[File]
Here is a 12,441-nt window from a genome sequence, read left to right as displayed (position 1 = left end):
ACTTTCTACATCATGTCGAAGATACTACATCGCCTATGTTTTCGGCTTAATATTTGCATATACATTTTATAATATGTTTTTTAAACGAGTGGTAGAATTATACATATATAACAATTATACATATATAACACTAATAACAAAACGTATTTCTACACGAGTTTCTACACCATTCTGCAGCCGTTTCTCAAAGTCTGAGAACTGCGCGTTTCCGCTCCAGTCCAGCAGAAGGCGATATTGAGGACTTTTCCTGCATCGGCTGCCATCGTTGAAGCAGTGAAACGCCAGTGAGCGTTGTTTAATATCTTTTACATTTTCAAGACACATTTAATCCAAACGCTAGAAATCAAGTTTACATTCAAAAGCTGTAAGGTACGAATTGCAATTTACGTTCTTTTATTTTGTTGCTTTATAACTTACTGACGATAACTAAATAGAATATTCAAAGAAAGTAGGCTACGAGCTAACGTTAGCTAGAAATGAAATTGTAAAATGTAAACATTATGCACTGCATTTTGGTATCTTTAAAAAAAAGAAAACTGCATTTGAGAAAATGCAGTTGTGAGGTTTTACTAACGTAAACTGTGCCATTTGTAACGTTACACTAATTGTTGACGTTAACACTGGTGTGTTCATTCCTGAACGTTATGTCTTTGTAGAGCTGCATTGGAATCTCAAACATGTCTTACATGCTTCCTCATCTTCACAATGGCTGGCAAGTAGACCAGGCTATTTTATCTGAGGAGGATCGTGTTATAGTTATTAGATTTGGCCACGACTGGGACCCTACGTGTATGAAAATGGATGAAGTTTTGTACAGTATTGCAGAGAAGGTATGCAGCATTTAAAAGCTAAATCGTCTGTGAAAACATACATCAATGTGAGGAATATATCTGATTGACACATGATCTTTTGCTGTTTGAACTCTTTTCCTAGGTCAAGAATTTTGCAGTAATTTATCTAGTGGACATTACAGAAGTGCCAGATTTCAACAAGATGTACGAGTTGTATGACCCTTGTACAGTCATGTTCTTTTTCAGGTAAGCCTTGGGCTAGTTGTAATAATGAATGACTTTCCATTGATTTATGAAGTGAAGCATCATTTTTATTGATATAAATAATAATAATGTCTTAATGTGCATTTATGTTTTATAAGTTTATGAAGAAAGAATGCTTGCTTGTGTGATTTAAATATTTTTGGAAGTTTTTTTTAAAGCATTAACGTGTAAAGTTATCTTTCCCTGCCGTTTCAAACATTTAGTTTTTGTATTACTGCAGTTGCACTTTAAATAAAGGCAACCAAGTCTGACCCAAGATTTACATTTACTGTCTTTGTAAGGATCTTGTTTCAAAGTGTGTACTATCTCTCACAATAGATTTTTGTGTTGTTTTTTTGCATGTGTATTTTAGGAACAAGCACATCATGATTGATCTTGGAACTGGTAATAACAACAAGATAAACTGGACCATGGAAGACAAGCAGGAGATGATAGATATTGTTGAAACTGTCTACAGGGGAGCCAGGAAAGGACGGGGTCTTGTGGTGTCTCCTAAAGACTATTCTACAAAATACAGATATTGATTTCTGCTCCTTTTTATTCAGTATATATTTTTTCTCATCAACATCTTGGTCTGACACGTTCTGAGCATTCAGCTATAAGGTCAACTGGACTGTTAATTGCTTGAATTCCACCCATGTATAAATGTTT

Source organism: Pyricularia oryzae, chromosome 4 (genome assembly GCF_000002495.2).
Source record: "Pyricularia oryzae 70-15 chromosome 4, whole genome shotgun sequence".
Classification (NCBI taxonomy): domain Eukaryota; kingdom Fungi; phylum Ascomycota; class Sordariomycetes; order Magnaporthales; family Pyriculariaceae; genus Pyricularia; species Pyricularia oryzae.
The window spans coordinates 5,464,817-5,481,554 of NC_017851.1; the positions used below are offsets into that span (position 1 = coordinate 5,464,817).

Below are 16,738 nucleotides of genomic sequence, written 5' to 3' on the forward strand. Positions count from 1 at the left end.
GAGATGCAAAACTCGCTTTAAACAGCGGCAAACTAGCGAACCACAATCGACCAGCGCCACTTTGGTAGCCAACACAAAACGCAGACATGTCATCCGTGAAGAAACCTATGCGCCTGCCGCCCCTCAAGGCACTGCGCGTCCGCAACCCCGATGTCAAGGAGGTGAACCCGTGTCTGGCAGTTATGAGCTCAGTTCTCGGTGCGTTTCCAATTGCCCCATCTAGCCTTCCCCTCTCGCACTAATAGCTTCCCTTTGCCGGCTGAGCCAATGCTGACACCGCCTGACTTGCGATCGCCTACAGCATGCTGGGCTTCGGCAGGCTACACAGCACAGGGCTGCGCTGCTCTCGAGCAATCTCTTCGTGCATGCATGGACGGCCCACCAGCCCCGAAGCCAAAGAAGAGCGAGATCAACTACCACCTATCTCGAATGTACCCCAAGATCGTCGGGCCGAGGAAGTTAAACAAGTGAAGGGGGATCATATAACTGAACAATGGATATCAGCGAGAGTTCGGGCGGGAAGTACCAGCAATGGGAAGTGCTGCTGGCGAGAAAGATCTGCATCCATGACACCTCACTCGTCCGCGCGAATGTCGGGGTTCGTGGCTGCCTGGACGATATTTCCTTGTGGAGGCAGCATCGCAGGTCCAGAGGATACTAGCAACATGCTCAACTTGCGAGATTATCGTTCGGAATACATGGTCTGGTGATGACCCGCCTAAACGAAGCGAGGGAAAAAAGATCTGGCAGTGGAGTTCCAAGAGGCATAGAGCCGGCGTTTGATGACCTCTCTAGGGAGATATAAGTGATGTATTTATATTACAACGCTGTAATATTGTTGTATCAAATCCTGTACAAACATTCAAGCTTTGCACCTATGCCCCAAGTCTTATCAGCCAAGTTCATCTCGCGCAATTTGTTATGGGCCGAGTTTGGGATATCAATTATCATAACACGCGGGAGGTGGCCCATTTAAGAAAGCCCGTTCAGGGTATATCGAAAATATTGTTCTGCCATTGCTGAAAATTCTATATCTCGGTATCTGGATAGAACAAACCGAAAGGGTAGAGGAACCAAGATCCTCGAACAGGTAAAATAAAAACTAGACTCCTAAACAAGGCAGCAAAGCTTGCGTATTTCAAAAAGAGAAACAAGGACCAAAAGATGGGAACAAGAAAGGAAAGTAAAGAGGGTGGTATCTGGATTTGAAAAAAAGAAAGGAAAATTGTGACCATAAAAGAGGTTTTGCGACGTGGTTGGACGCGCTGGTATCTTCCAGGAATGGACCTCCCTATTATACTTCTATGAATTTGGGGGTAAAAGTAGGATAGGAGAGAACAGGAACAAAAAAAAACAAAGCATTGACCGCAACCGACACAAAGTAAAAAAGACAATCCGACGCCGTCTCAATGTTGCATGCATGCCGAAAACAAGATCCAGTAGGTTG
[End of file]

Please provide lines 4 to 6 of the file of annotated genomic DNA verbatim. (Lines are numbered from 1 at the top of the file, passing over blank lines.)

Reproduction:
Source record: "Pyricularia oryzae 70-15 chromosome 4, whole genome shotgun sequence".
Classification (NCBI taxonomy): domain Eukaryota; kingdom Fungi; phylum Ascomycota; class Sordariomycetes; order Magnaporthales; family Pyriculariaceae; genus Pyricularia; species Pyricularia oryzae.
The window spans coordinates 5,464,817-5,481,554 of NC_017851.1; the positions used below are offsets into that span (position 1 = coordinate 5,464,817).